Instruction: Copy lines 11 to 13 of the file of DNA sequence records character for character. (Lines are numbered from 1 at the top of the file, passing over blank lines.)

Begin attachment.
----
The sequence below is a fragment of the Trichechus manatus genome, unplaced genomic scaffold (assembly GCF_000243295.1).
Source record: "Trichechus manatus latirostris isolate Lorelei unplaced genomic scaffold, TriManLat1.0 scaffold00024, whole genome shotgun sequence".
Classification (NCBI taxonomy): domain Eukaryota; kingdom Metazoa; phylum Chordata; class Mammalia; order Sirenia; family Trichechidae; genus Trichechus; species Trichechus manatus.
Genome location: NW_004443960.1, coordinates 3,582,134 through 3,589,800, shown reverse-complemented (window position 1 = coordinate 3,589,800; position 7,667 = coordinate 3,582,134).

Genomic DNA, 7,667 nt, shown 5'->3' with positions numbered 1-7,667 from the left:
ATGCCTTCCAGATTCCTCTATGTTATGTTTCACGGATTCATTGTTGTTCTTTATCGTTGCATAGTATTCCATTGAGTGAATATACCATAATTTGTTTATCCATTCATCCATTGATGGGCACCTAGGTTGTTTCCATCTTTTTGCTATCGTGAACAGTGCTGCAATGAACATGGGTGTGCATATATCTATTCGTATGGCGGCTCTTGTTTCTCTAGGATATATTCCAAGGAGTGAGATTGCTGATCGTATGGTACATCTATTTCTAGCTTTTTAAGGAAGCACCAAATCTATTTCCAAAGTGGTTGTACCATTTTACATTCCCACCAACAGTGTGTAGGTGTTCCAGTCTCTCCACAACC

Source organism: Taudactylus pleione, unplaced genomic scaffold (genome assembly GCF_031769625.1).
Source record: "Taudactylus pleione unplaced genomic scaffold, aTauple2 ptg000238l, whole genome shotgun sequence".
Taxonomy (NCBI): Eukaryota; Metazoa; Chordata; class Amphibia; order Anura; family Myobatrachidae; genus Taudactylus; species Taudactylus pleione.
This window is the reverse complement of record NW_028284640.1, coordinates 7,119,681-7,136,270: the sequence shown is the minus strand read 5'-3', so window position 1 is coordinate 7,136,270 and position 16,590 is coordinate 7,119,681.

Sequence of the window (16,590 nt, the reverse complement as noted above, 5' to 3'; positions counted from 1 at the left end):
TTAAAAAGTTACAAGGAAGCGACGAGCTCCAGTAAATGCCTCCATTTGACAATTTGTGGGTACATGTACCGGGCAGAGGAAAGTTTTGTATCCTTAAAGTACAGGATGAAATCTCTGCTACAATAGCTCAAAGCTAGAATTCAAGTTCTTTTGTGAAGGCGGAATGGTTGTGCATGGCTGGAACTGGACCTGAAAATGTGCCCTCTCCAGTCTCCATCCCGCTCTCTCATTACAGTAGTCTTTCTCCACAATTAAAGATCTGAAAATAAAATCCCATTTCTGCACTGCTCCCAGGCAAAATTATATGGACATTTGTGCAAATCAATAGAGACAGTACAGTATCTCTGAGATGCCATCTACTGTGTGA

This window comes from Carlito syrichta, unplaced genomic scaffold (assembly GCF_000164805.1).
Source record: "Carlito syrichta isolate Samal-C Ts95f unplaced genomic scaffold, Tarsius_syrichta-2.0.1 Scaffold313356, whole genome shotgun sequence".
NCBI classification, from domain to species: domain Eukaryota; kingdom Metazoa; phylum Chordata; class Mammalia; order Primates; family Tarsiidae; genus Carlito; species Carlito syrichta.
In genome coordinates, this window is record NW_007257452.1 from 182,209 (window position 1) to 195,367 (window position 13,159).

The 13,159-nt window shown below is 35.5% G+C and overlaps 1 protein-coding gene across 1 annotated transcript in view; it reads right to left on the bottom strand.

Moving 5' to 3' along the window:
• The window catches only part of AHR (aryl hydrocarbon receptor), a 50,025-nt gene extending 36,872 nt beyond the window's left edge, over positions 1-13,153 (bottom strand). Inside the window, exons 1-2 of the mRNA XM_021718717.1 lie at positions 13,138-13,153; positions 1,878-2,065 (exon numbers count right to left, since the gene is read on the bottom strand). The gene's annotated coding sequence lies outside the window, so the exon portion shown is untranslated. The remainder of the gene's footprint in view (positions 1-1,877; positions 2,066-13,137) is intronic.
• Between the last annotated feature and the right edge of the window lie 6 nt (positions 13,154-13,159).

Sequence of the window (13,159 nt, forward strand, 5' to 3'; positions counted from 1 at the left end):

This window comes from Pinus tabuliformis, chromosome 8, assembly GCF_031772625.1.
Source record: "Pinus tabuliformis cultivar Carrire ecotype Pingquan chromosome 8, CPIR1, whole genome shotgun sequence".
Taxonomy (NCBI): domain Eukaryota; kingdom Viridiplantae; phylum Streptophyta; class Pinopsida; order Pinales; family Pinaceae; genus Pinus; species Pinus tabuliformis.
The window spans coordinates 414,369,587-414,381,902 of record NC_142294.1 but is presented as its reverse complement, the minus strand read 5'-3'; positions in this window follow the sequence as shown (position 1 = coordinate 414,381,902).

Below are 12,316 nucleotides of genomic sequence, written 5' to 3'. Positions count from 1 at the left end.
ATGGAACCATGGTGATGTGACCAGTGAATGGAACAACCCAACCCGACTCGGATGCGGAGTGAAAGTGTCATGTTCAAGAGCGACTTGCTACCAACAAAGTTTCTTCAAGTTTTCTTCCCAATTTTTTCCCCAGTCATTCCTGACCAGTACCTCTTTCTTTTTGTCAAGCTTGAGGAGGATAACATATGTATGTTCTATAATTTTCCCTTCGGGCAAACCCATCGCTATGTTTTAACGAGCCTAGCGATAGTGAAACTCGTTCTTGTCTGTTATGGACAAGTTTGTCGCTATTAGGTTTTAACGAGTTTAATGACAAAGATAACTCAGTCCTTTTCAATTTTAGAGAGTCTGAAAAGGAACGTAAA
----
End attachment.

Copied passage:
Sequence of the window (16,590 nt, the reverse complement as noted above, 5' to 3'; positions counted from 1 at the left end):
TTAAAAAGTTACAAGGAAGCGACGAGCTCCAGTAAATGCCTCCATTTGACAATTTGTGGGTACATGTACCGGGCAGAGGAAAGTTTTGTATCCTTAAAGTACAGGATGAAATCTCTGCTACAATAGCTCAAAGCTAGAATTCAAGTTCTTTTGTGAAGGCGGAATGGTTGTGCATGGCTGGAACTGGACCTGAAAATGTGCCCTCTCCAGTCTCCATCCCGCTCTCTCATTACAGTAGTCTTTCTCCACAATTAAAGATCTGAAAATAAAATCCCATTTCTGCACTGCTCCCAGGCAAAATTATATGGACATTTGTGCAAATCAATAGAGACAGTACAGTATCTCTGAGATGCCATCTACTGTGTGA

This window comes from Carlito syrichta, unplaced genomic scaffold (assembly GCF_000164805.1).